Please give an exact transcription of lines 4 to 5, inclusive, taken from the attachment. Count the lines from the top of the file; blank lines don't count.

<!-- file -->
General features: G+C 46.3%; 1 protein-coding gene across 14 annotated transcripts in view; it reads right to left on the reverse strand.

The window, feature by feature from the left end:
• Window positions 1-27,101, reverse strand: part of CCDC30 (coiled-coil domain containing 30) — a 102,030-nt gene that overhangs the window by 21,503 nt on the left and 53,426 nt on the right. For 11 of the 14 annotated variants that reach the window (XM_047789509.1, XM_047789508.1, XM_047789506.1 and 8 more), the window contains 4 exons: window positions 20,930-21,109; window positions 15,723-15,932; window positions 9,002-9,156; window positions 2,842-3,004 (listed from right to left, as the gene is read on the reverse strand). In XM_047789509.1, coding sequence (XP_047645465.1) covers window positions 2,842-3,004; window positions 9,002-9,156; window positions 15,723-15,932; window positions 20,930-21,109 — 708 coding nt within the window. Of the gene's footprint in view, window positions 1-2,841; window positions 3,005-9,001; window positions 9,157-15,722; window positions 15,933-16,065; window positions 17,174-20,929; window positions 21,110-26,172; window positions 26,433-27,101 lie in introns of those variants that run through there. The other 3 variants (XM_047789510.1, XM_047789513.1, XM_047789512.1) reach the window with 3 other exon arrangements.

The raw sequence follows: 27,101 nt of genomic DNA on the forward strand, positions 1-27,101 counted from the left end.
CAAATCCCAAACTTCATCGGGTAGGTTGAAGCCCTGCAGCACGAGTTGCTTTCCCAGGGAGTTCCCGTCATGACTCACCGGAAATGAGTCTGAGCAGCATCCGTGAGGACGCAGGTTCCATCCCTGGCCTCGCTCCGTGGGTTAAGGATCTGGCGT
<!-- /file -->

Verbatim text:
The raw sequence follows: 27,101 nt of genomic DNA on the forward strand, positions 1-27,101 counted from the left end.
CAAATCCCAAACTTCATCGGGTAGGTTGAAGCCCTGCAGCACGAGTTGCTTTCCCAGGGAGTTCCCGTCATGACTCACCGGAAATGAGTCTGAGCAGCATCCGTGAGGACGCAGGTTCCATCCCTGGCCTCGCTCCGTGGGTTAAGGATCTGGCGT